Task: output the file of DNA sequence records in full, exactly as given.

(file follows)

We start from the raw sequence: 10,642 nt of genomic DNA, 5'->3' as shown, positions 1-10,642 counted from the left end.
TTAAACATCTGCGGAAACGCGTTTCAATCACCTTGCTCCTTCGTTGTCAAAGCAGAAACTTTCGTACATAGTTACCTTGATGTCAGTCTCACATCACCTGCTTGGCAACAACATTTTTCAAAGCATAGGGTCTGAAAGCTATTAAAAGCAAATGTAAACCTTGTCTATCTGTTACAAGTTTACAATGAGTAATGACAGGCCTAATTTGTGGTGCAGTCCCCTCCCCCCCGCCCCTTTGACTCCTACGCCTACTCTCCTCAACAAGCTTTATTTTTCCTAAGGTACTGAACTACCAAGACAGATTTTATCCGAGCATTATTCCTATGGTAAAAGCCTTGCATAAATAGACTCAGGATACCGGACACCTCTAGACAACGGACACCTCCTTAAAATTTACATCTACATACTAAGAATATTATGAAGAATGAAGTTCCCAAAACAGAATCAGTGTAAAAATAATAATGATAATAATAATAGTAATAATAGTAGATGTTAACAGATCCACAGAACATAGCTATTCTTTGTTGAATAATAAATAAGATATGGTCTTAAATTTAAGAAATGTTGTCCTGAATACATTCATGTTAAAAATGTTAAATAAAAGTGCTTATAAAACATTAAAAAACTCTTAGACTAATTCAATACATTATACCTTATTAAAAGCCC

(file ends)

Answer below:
We start from the raw sequence: 10,642 nt of genomic DNA, 5'->3' as shown, positions 1-10,642 counted from the left end.
TTAAACATCTGCGGAAACGCGTTTCAATCACCTTGCTCCTTCGTTGTCAAAGCAGAAACTTTCGTACATAGTTACCTTGATGTCAGTCTCACATCACCTGCTTGGCAACAACATTTTTCAAAGCATAGGGTCTGAAAGCTATTAAAAGCAAATGTAAACCTTGTCTATCTGTTACAAGTTTACAATGAGTAATGACAGGCCTAATTTGTGGTGCAGTCCCCTCCCCCCCGCCCCTTTGACTCCTACGCCTACTCTCCTCAACAAGCTTTATTTTTCCTAAGGTACTGAACTACCAAGACAGATTTTATCCGAGCATTATTCCTATGGTAAAAGCCTTGCATAAATAGACTCAGGATACCGGACACCTCTAGACAACGGACACCTCCTTAAAATTTACATCTACATACTAAGAATATTATGAAGAATGAAGTTCCCAAAACAGAATCAGTGTAAAAATAATAATGATAATAATAATAGTAATAATAGTAGATGTTAACAGATCCACAGAACATAGCTATTCTTTGTTGAATAATAAATAAGATATGGTCTTAAATTTAAGAAATGTTGTCCTGAATACATTCATGTTAAAAATGTTAAATAAAAGTGCTTATAAAACATTAAAAAACTCTTAGACTAATTCAATACATTATACCTTATTAAAAGCCC